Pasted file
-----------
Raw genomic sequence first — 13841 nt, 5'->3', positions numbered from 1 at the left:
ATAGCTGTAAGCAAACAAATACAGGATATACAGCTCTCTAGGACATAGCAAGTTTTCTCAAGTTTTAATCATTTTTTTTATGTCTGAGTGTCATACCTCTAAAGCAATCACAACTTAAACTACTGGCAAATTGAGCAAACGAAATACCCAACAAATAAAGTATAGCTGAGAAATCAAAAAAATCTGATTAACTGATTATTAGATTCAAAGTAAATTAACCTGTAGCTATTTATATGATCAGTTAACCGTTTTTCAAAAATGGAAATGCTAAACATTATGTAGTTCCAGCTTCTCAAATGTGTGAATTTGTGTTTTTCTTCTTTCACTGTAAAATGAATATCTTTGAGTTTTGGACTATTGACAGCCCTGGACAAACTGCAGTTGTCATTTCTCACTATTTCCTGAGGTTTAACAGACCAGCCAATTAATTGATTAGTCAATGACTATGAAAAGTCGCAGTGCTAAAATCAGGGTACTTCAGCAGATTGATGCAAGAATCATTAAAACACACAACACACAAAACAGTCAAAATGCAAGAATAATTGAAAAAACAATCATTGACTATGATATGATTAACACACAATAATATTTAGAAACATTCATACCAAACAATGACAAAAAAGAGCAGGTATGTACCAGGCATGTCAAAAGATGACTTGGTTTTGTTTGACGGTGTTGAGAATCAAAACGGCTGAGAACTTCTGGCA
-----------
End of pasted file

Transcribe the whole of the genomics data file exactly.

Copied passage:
Raw genomic sequence first — 13841 nt, 5'->3', positions numbered from 1 at the left:
ATAGCTGTAAGCAAACAAATACAGGATATACAGCTCTCTAGGACATAGCAAGTTTTCTCAAGTTTTAATCATTTTTTTTATGTCTGAGTGTCATACCTCTAAAGCAATCACAACTTAAACTACTGGCAAATTGAGCAAACGAAATACCCAACAAATAAAGTATAGCTGAGAAATCAAAAAAATCTGATTAACTGATTATTAGATTCAAAGTAAATTAACCTGTAGCTATTTATATGATCAGTTAACCGTTTTTCAAAAATGGAAATGCTAAACATTATGTAGTTCCAGCTTCTCAAATGTGTGAATTTGTGTTTTTCTTCTTTCACTGTAAAATGAATATCTTTGAGTTTTGGACTATTGACAGCCCTGGACAAACTGCAGTTGTCATTTCTCACTATTTCCTGAGGTTTAACAGACCAGCCAATTAATTGATTAGTCAATGACTATGAAAAGTCGCAGTGCTAAAATCAGGGTACTTCAGCAGATTGATGCAAGAATCATTAAAACACACAACACACAAAACAGTCAAAATGCAAGAATAATTGAAAAAACAATCATTGACTATGATATGATTAACACACAATAATATTTAGAAACATTCATACCAAACAATGACAAAAAAGAGCAGGTATGTACCAGGCATGTCAAAAGATGACTTGGTTTTGTTTGACGGTGTTGAGAATCAAAACGGCTGAGAACTTCTGGCA